Doriane Kurz
Born 1936
Vienna, Austria

Recalls Bergen-Belsen prisoners hauling wagons of corpses

"I would never believe that a person can survive standing in the outside in the wintertime without clothes for so long." There were wagons like, like carts, like the back of a horse and cart, open wagons, that were dragged along without horses. There were people pulling them. And uh they had uh corpses in them. And the corpses were lying in all directions and uh, heaped on top of each other and there were many people who died every night and they didn't make it out to Appell but they were accounted for by being bodies and so after the grownups were marched out the uh there was a squadron of people that pulled this wagon around and uh came into the barracks and took the corpses, and then they would, two of them would take the corpse, one at the feet and one at the hands and they would toss them up to the top of the heap and that uh happened every day. I still have trouble with that.

Ernest Koenig
Born 1917
Vienna, Austria

Describes reaching the verge of death while in a subcamp of Auschwitz.

I once came in front of a mirror, and I saw what was called a Muselmann. You know what a Muselmann was...somebody who was so emaciated he was about to die. That was the last stage and then people died, and I was struck by what I saw, myself, and outside this place where I saw myself there was a garbage can, and I looked into the garbage can and there was a book and the book contained the text of, of, uh, songs by Schubert and you might know there is one song by Schubert, an Austrian composer, the "Death and the Maiden," and the Death says to the maiden, "Don't be afraid. You are not going to suffer. You will sleep in my arms." And that, uh, encouraged me very much because I said to myself, "Okay, if I have to die, it will be sleeping. You, I don't have to be afraid," and I wasn't afraid, and that was a very deep experience. Shortly thereafter I was so weak that I asked for sick leave. Now you could ask for sick leave...sick leave...I mean you could ask not to go to work for one day but it was very dangerous because then you came to the sick bay and then you went...that we knew at this time, I must have known. I was so weak I stayed in bed and I didn't want to go up. I, I...I was quite indifferent what, to what happened, I couldn't anymore. And this Stanislaw Kubackzek, this Polish officer who had become a Kapo, uh, helped me. In the first place, the Kapo has...had to...had to watch whether his people got one ration, got their food, and he had to watch others that they don't, don't come twice and take food twice, so he allowed me to go twice. I was the first and came the last one. Then he took me in to his Kommando, in his team, and I didn't have to work, so I recovered.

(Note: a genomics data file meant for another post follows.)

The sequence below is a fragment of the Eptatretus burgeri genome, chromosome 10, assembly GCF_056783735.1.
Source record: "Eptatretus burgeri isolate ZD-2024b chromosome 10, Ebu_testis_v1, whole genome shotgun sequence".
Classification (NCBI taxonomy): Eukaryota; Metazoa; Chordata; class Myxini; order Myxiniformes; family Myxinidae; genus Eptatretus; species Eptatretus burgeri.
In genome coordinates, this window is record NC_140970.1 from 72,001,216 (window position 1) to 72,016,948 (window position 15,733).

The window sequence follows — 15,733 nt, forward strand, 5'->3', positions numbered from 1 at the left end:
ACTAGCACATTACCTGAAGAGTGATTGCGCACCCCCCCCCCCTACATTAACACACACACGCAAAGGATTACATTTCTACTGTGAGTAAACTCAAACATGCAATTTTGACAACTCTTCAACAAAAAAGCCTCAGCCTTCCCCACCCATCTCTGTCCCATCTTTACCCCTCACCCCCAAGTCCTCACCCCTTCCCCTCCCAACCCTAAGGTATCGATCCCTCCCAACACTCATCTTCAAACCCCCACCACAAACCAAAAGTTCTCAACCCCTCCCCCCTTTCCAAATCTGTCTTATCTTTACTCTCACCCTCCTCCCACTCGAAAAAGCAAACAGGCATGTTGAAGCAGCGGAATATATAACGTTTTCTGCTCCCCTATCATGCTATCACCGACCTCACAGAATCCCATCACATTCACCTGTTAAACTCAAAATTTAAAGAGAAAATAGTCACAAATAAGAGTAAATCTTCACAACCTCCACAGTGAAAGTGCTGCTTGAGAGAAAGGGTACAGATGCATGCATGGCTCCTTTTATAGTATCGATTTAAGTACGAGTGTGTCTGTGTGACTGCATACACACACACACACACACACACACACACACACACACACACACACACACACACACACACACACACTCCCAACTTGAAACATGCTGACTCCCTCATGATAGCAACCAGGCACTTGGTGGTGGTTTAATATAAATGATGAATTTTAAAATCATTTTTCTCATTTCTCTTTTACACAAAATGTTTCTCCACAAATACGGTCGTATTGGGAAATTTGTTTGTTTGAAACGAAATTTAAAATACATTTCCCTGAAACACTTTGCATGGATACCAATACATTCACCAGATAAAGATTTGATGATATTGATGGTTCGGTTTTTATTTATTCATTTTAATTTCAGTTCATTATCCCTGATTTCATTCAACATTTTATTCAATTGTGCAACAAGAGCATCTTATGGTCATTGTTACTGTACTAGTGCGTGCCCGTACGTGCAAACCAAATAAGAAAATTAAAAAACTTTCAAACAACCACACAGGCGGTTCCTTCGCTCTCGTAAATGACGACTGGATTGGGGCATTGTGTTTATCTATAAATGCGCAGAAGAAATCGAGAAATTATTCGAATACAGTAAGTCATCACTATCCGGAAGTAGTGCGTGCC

Leo Schneiderman
Born 1921
Lodz, Poland

Describes arrival at Auschwitz,            selection, and separation from                        his family

It was late at night that we arrived at Auschwitz. When we came in, the minute the gates opened up, we heard screams, barking of dogs, blows from...from those Kapos, those officials working for them, over the head. And then we got out of the train. And everything went so fast: left, right, right, left. Men separated from women. Children torn from the arms of mothers. The elderly chased like cattle. The sick, the disabled were handled like packs of garbage. They were thrown in a side together with broken suitcases, with boxes. My mother ran over to me and grabbed me by the shoulders, and she told me "Leibele, I'm not going to see you no more. Take care of your brother."